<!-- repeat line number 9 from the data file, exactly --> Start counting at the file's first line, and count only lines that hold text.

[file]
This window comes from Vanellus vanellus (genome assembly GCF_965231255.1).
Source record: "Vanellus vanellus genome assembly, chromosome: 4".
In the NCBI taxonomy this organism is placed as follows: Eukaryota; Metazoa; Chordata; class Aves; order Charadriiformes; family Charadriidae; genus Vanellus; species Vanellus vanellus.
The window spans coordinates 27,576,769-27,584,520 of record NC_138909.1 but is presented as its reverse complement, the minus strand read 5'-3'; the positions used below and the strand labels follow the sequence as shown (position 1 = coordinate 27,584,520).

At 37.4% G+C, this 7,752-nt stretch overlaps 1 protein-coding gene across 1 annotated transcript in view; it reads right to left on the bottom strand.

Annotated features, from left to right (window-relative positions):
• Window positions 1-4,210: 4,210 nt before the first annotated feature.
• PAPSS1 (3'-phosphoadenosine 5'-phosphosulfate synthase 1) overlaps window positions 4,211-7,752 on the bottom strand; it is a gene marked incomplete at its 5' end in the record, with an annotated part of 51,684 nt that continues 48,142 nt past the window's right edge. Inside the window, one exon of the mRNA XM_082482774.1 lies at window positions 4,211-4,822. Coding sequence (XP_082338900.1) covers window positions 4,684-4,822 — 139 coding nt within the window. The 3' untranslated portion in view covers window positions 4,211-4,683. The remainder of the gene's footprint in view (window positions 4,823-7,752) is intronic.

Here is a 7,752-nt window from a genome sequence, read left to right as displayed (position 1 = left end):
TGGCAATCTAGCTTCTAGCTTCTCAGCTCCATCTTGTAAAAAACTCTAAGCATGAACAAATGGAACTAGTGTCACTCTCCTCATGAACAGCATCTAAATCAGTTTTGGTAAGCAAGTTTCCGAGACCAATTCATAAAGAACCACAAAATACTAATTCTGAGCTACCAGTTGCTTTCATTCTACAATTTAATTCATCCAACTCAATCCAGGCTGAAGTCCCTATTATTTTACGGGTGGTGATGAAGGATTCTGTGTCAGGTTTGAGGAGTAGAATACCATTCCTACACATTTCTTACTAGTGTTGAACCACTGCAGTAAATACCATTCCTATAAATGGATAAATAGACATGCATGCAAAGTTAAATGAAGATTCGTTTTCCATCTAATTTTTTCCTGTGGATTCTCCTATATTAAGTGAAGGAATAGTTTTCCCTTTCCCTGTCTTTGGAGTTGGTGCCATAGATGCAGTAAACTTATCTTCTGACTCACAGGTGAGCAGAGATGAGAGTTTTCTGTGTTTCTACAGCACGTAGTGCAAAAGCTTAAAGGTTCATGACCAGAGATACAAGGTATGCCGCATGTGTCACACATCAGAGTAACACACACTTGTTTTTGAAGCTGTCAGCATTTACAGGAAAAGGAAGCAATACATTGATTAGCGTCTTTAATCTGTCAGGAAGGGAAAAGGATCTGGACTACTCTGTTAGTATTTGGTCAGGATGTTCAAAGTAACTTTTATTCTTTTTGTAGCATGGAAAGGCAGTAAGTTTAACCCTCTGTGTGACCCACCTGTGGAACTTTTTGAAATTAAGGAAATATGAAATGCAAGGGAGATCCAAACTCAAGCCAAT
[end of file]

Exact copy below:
Here is a 7,752-nt window from a genome sequence, read left to right as displayed (position 1 = left end):